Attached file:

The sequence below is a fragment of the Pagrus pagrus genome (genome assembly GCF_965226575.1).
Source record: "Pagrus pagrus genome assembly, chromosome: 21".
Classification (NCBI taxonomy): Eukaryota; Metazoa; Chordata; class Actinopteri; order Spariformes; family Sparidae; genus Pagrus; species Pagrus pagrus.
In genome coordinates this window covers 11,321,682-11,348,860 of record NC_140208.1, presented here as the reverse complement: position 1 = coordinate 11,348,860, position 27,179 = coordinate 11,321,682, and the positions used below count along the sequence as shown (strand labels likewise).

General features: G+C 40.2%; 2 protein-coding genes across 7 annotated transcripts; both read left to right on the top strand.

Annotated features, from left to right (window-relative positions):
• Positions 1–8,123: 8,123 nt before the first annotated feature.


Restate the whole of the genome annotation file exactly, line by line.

The sequence below is a fragment of the Pagrus pagrus genome (genome assembly GCF_965226575.1).
Source record: "Pagrus pagrus genome assembly, chromosome: 21".
Classification (NCBI taxonomy): Eukaryota; Metazoa; Chordata; class Actinopteri; order Spariformes; family Sparidae; genus Pagrus; species Pagrus pagrus.
In genome coordinates this window covers 11,321,682-11,348,860 of record NC_140208.1, presented here as the reverse complement: position 1 = coordinate 11,348,860, position 27,179 = coordinate 11,321,682, and the positions used below count along the sequence as shown (strand labels likewise).

General features: G+C 40.2%; 2 protein-coding genes across 7 annotated transcripts; both read left to right on the top strand.

Annotated features, from left to right (window-relative positions):
• Positions 1–8,123: 8,123 nt before the first annotated feature.